Sunday, March 24, 2013

2012---Our Ninth CSA Season

And so we reach 2012 ... and the reminiscing is about to end. It has been instructional and cathartic for Rebecca and me to review what the farm has been through over the last ten years. Every year has been a new set of challenges and unpredicable weather. As an example, the contrast between Spring 2012 and our present weather conditions is striking.

Red bud blooming March 24, 2012
2012 broke all sorts of records, including the hottest January-June on record and third driest year on record. The drought and mind-numbing heat of Summer (the average daily high in July was 98.2 deg F) made work difficult and came close to drying up our irrigation pond.

It was a very strange, if not somewhat bizarre year for the crops, with the early Spring and hot, dry Summer causing many plants to mature up to a month early. Strawberries were ripening on May 1 instead on Jule 1. Garlic was ready by June 5, a month ahead as well. And most of the potatoes quite literally cooked (and rotted) in the ground as the soil temperatures topped 90 degrees.

There were some major successes though. In the Spring the sugar snap peas were dripping off the vines with a new record of 550+ lbs. As mentioned, the tomatoes thrived...9,397 pounds of virtually blemish-free beauties thanks to the dry weather. The sweet potatoes were the most beautiful specimens we had ever grown. We also had good success with carrots, the Fall crops and many other vegetables.

Ryan picking peas (photo by Bill McKelvey)
tons of tomatoes

A good sweet potato plant
Sweet pea very full for the CSA delivery to the Bad Seed
Despite the crazy weather, the farm crew was up to the task. Dani Hurst returned for a second season as an apprentice and even squeezed a May wedding to Derek Brown into the year. Apprentice Ryan Stubby graced us with his hard work, good nature and awesome kale chips. Harvest extras allowed Ryan to hone his skills at food dehydrating, a talent he hopes to use in future ventures.


Ryan and Dani tending to the tomatoes in June
CSA member, Mark Flynn, had some free time that Summer and was a big help during the big tomato harvest and Fall planting push. The lack of rain and extreme heat created the need to put out mulch for the cabbage, broccoli and other July plantings earlier than normal. It was a big effort to complete, as the Summer harvest was also in full swing. Thanks again Mark.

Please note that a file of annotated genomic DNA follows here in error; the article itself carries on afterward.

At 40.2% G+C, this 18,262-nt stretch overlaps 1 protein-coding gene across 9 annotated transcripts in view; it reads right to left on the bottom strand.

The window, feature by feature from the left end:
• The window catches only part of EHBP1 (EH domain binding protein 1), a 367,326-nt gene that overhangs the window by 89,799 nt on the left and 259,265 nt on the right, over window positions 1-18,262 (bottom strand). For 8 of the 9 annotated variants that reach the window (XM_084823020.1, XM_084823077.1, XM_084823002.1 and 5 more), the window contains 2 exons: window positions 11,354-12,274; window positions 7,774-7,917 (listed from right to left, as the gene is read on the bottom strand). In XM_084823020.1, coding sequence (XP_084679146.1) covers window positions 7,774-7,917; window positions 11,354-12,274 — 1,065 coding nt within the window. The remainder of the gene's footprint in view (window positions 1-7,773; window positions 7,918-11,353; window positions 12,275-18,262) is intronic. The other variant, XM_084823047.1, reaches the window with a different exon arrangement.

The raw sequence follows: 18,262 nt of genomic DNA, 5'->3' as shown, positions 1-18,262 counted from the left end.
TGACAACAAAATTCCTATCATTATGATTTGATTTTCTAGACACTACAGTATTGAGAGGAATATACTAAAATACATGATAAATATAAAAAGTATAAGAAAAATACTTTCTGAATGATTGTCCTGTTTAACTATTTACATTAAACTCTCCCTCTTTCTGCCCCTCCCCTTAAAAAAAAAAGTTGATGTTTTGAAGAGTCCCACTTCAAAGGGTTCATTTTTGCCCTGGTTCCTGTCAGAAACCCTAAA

Ryan, Mark, Dani and Rebecca planting cabbages in July
In June we traveled to Richmond, MO for the KC CSA Coalition tour of Parker Farms. As vegetable farmers and meat eaters we appreciate the effort that goes into raising free-range, pasture-fed livestock. Since we started collaborating with the Parker's in 2006, they have fed us most all of the meat we have eaten in the last 7 years. Tom, Paula and their four daughters hosted a delicious pot-luck and stroll of the farm. They are doing it right.

Pasture-fed and free-range beef ala Parker Farms
The other big task in 2012 was the construction of our new high tunnel. Grading of the site began in January. Two volunteer work days and many other hours of piecing it together were successful in getting things in order by mid-September. The high tunnel crops flourished that fall and allowed us to extend the season for 4 weeks.

Volunteers helping put up the main structure March 10th
Finished high tunnel on November 11th

Our last days of the season were out of the norm that year too. On October 20 the Outstanding in the Field crew and Justus Drugstore again set up at the farm for another fantastic dinner. It was a tough day though, as it was announced by OITF founder Jim Denavan that we were hosting the coldest event they ever held. Crazy for that to happen after the Summer heat wave.

We entered the Winter of 2012 already planning for an expansion of the CSA to 150 members in 2013. But first we are able to take a train ride to the Southwest and relax in New Mexico hot springs for a week. Such a break is always good.

The oft-photographed St. Francis Chuch near Taos, New Mexico
If you have been following this recollection all the way through we thank you, and hope you enjoyed it. We would appreciate your comments and look forward to hearing from our blog readers.

Next up...the 2013 season.

2 comments:

Crystal said...

It is wonderful to see the growth and development of the Farm over, really, such a short time. We've been fortunate to be members for much of this time and to see it unfold. But reading and seeing the full story in these segments adds a whole other perspective. Amazing work! Your vision and hard work has done wonders and we are most appreciative!

Jessica Ratcliff said...

I deeply appreciate you doing this story. The annual cycle of seasons is important to us all. It was fun to read today's post, with the picture of the red bud blooming one year ago today, while the snow was piling up outside. Yet your postings showed some pattern in the irregularities of the seasons.
Each segment of the story gave me food for reflection on my own memories. I feel fortunate to have my life intertwined with the farm and the two of you these past nine years. Thanks for sharing.